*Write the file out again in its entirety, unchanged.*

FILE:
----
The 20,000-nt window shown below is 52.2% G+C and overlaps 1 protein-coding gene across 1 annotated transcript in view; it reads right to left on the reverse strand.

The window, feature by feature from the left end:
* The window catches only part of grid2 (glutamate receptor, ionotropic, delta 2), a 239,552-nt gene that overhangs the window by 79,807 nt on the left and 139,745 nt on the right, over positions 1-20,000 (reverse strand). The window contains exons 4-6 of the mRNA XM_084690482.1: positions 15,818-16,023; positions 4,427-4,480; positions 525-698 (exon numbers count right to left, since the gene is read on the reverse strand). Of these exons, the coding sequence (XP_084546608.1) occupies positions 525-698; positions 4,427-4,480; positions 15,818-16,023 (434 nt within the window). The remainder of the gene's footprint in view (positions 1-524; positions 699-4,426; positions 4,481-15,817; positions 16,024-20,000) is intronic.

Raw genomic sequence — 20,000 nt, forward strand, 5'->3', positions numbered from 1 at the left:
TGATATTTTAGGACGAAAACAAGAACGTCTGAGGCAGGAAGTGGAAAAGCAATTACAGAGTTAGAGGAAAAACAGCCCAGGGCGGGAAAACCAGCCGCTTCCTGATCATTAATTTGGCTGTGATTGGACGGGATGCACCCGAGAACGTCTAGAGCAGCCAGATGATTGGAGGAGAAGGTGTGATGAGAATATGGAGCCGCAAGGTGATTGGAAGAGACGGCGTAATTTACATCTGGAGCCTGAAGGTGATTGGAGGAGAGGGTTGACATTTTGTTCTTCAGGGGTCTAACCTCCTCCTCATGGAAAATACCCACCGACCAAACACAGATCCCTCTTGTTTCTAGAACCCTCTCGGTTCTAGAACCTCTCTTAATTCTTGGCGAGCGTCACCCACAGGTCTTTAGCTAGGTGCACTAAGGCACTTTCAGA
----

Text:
The 20,000-nt window shown below is 52.2% G+C and overlaps 1 protein-coding gene across 1 annotated transcript in view; it reads right to left on the reverse strand.

The window, feature by feature from the left end:
* The window catches only part of grid2 (glutamate receptor, ionotropic, delta 2), a 239,552-nt gene that overhangs the window by 79,807 nt on the left and 139,745 nt on the right, over positions 1-20,000 (reverse strand). The window contains exons 4-6 of the mRNA XM_084690482.1: positions 15,818-16,023; positions 4,427-4,480; positions 525-698 (exon numbers count right to left, since the gene is read on the reverse strand). Of these exons, the coding sequence (XP_084546608.1) occupies positions 525-698; positions 4,427-4,480; positions 15,818-16,023 (434 nt within the window). The remainder of the gene's footprint in view (positions 1-524; positions 699-4,426; positions 4,481-15,817; positions 16,024-20,000) is intronic.

Raw genomic sequence — 20,000 nt, forward strand, 5'->3', positions numbered from 1 at the left:
TGATATTTTAGGACGAAAACAAGAACGTCTGAGGCAGGAAGTGGAAAAGCAATTACAGAGTTAGAGGAAAAACAGCCCAGGGCGGGAAAACCAGCCGCTTCCTGATCATTAATTTGGCTGTGATTGGACGGGATGCACCCGAGAACGTCTAGAGCAGCCAGATGATTGGAGGAGAAGGTGTGATGAGAATATGGAGCCGCAAGGTGATTGGAAGAGACGGCGTAATTTACATCTGGAGCCTGAAGGTGATTGGAGGAGAGGGTTGACATTTTGTTCTTCAGGGGTCTAACCTCCTCCTCATGGAAAATACCCACCGACCAAACACAGATCCCTCTTGTTTCTAGAACCCTCTCGGTTCTAGAACCTCTCTTAATTCTTGGCGAGCGTCACCCACAGGTCTTTAGCTAGGTGCACTAAGGCACTTTCAGA